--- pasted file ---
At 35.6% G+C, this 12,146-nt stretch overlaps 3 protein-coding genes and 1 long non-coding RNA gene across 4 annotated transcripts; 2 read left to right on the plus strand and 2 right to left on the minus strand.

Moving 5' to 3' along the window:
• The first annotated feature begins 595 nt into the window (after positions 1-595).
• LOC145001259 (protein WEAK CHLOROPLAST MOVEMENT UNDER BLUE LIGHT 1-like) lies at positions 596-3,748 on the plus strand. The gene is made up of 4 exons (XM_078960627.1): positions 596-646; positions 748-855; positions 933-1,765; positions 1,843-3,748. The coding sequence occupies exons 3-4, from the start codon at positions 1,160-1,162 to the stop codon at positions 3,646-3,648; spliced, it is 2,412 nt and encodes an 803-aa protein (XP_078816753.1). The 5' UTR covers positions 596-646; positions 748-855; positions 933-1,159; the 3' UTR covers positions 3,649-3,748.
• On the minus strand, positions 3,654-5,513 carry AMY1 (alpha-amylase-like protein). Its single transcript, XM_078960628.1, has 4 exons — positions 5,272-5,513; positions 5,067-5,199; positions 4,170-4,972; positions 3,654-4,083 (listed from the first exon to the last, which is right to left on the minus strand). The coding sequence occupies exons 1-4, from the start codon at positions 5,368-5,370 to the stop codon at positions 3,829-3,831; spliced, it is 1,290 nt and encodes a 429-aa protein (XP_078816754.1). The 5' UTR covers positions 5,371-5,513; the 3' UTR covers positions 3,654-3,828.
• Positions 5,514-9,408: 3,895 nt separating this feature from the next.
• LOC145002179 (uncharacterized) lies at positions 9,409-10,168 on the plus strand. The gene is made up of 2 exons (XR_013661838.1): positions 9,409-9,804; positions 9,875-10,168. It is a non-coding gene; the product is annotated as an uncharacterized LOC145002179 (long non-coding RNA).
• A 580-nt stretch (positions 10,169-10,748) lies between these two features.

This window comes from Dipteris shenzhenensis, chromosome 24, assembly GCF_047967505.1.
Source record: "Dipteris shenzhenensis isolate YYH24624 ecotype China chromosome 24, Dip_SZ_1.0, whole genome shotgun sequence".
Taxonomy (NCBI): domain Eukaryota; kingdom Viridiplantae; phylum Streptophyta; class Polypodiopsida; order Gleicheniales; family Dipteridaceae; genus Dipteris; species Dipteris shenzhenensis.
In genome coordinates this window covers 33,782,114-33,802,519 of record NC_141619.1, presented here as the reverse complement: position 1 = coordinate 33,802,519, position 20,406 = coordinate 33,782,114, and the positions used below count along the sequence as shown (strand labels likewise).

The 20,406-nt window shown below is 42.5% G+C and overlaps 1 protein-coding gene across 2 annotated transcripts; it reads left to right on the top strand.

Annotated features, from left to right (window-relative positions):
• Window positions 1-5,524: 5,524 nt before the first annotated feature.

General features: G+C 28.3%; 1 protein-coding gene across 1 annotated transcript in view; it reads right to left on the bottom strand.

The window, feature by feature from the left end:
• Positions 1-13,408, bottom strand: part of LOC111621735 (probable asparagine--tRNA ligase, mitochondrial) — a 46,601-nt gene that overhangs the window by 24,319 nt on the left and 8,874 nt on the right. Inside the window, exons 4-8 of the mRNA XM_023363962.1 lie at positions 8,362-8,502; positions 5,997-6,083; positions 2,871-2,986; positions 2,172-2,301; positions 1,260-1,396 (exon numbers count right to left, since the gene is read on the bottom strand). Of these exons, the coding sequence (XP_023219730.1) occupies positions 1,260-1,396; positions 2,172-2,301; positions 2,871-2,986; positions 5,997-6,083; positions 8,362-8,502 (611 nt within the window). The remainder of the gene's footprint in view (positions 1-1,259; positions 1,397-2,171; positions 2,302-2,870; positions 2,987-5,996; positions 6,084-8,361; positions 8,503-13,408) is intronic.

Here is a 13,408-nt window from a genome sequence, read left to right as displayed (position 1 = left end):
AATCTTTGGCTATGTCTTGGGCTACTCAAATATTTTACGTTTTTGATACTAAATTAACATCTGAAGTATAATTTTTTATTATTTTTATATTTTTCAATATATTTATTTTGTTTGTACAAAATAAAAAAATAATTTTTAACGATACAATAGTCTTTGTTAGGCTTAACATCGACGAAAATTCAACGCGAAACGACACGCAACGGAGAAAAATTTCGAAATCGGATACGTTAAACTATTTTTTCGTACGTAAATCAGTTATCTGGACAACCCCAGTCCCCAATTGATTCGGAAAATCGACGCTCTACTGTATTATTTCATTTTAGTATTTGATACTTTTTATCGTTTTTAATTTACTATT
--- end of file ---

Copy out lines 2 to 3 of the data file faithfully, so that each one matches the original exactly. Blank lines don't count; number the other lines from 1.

Moving 5' to 3' along the window:
• The first annotated feature begins 595 nt into the window (after positions 1-595).